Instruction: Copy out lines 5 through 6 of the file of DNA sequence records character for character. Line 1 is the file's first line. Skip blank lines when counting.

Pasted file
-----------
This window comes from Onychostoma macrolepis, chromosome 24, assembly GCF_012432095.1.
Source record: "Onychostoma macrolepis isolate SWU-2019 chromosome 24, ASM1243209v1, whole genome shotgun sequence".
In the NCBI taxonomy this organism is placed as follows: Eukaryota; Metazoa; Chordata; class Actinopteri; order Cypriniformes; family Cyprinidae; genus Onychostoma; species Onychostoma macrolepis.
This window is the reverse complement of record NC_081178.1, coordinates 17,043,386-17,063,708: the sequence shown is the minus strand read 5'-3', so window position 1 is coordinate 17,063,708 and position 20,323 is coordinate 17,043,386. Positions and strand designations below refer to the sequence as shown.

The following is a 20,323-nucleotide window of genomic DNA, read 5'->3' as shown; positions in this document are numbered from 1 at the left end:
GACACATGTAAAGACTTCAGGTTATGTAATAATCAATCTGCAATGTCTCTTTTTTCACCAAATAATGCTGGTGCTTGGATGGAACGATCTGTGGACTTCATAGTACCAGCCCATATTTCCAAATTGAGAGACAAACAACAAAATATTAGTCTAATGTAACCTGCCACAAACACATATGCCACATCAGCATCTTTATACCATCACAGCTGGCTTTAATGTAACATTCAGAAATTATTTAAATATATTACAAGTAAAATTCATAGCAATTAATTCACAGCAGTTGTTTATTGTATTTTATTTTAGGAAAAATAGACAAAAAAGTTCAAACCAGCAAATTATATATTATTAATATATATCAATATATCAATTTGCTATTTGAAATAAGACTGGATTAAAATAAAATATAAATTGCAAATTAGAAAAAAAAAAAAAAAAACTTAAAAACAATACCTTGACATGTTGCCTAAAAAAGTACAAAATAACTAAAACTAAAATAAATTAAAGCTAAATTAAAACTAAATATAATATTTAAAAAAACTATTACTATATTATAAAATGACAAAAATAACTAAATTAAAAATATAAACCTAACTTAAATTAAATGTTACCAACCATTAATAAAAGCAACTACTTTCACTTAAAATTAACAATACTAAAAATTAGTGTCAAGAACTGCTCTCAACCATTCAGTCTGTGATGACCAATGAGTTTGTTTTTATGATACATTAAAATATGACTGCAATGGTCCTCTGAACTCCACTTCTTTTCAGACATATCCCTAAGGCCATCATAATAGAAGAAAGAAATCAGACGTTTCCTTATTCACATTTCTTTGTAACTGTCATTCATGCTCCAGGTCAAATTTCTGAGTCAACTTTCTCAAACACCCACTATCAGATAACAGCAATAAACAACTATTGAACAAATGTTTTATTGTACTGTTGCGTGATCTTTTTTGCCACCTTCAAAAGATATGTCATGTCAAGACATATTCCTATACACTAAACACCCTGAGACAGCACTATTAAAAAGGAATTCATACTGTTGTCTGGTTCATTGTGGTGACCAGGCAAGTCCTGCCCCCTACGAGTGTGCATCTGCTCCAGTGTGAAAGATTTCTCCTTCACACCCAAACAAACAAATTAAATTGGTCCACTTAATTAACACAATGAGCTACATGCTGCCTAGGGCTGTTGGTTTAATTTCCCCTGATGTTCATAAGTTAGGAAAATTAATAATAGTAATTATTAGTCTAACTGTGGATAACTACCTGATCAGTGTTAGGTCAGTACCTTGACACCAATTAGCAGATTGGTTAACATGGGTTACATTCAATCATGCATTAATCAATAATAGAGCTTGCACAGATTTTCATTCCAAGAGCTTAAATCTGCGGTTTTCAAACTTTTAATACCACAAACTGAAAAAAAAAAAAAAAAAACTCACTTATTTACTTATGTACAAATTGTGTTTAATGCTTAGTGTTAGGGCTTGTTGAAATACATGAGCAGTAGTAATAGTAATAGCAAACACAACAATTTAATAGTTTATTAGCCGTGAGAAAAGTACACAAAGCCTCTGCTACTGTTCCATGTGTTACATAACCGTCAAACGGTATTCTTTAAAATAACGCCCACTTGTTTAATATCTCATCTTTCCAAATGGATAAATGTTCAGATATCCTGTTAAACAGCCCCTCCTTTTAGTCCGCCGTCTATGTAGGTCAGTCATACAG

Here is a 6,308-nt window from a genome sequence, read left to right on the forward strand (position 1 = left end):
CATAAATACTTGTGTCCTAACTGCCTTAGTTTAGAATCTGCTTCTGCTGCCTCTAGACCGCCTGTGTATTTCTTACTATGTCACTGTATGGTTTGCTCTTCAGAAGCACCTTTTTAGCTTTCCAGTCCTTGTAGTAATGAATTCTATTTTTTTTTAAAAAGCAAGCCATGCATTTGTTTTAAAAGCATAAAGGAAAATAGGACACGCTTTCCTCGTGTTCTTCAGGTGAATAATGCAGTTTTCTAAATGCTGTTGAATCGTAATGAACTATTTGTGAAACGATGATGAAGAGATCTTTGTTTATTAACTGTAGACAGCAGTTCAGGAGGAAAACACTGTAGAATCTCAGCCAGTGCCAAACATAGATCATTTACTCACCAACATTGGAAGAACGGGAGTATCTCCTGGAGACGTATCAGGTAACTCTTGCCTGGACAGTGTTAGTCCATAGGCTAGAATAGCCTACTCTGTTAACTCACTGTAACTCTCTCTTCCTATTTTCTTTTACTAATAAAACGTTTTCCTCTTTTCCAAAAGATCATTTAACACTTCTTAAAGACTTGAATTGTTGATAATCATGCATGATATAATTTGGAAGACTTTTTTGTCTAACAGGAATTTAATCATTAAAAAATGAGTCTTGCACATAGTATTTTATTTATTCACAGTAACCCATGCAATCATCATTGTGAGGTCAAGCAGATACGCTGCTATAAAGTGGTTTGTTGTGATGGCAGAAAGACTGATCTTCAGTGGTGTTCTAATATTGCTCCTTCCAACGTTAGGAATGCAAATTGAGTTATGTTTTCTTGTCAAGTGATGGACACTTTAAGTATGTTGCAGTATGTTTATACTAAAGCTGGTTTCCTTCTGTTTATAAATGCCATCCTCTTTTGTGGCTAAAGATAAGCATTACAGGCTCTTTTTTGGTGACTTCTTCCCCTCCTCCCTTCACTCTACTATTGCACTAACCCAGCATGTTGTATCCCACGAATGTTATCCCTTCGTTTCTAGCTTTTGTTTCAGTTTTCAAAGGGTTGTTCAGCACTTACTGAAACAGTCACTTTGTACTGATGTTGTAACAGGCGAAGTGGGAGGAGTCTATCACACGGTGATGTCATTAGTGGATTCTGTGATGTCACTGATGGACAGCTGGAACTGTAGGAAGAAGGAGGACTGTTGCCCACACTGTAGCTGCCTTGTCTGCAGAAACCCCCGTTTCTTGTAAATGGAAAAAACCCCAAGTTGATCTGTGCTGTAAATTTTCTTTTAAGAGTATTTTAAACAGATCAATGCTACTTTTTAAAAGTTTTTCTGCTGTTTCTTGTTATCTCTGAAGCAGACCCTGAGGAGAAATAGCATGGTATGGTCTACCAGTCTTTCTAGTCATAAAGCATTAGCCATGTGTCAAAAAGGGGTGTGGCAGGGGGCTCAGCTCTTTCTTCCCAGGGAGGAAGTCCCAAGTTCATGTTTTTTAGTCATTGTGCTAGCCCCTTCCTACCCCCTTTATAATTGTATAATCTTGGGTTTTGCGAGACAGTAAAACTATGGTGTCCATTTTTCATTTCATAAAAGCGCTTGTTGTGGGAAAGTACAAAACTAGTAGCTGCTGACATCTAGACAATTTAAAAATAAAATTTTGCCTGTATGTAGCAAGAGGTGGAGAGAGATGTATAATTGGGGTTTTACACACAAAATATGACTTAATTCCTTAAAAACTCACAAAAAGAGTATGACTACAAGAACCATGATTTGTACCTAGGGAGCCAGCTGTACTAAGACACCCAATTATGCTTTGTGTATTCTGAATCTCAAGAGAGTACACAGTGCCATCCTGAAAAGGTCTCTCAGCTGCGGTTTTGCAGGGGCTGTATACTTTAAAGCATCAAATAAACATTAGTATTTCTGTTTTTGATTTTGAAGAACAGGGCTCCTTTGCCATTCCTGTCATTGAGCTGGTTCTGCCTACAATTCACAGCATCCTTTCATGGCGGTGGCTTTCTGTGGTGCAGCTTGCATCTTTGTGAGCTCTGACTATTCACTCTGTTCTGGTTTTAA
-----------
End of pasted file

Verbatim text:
The following is a 20,323-nucleotide window of genomic DNA, read 5'->3' as shown; positions in this document are numbered from 1 at the left end:
GACACATGTAAAGACTTCAGGTTATGTAATAATCAATCTGCAATGTCTCTTTTTTCACCAAATAATGCTGGTGCTTGGATGGAACGATCTGTGGACTTCATAGTACCAGCCCATATTTCCAAATTGAGAGACAAACAACAAAATATTAGTCTAATGTAACCTGCCACAAACACATATGCCACATCAGCATCTTTATACCATCACAGCTGGCTTTAATGTAACATTCAGAAATTATTTAAATATATTACAAGTAAAATTCATAGCAATTAATTCACAGCAGTTGTTTATTGTATTTTATTTTAGGAAAAATAGACAAAAAAGTTCAAACCAGCAAATTATATATTATTAATATATATCAATATATCAATTTGCTATTTGAAATAAGACTGGATTAAAATAAAATATAAATTGCAAATTAGAAAAAAAAAAAAAAAAACTTAAAAACAATACCTTGACATGTTGCCTAAAAAAGTACAAAATAACTAAAACTAAAATAAATTAAAGCTAAATTAAAACTAAATATAATATTTAAAAAAACTATTACTATATTATAAAATGACAAAAATAACTAAATTAAAAATATAAACCTAACTTAAATTAAATGTTACCAACCATTAATAAAAGCAACTACTTTCACTTAAAATTAACAATACTAAAAATTAGTGTCAAGAACTGCTCTCAACCATTCAGTCTGTGATGACCAATGAGTTTGTTTTTATGATACATTAAAATATGACTGCAATGGTCCTCTGAACTCCACTTCTTTTCAGACATATCCCTAAGGCCATCATAATAGAAGAAAGAAATCAGACGTTTCCTTATTCACATTTCTTTGTAACTGTCATTCATGCTCCAGGTCAAATTTCTGAGTCAACTTTCTCAAACACCCACTATCAGATAACAGCAATAAACAACTATTGAACAAATGTTTTATTGTACTGTTGCGTGATCTTTTTTGCCACCTTCAAAAGATATGTCATGTCAAGACATATTCCTATACACTAAACACCCTGAGACAGCACTATTAAAAAGGAATTCATACTGTTGTCTGGTTCATTGTGGTGACCAGGCAAGTCCTGCCCCCTACGAGTGTGCATCTGCTCCAGTGTGAAAGATTTCTCCTTCACACCCAAACAAACAAATTAAATTGGTCCACTTAATTAACACAATGAGCTACATGCTGCCTAGGGCTGTTGGTTTAATTTCCCCTGATGTTCATAAGTTAGGAAAATTAATAATAGTAATTATTAGTCTAACTGTGGATAACTACCTGATCAGTGTTAGGTCAGTACCTTGACACCAATTAGCAGATTGGTTAACATGGGTTACATTCAATCATGCATTAATCAATAATAGAGCTTGCACAGATTTTCATTCCAAGAGCTTAAATCTGCGGTTTTCAAACTTTTAATACCACAAACTGAAAAAAAAAAAAAAAAAACTCACTTATTTACTTATGTACAAATTGTGTTTAATGCTTAGTGTTAGGGCTTGTTGAAATACATGAGCAGTAGTAATAGTAATAGCAAACACAACAATTTAATAGTTTATTAGCCGTGAGAAAAGTACACAAAGCCTCTGCTACTGTTCCATGTGTTACATAACCGTCAAACGGTATTCTTTAAAATAACGCCCACTTGTTTAATATCTCATCTTTCCAAATGGATAAATGTTCAGATATCCTGTTAAACAGCCCCTCCTTTTAGTCCGCCGTCTATGTAGGTCAGTCATACAG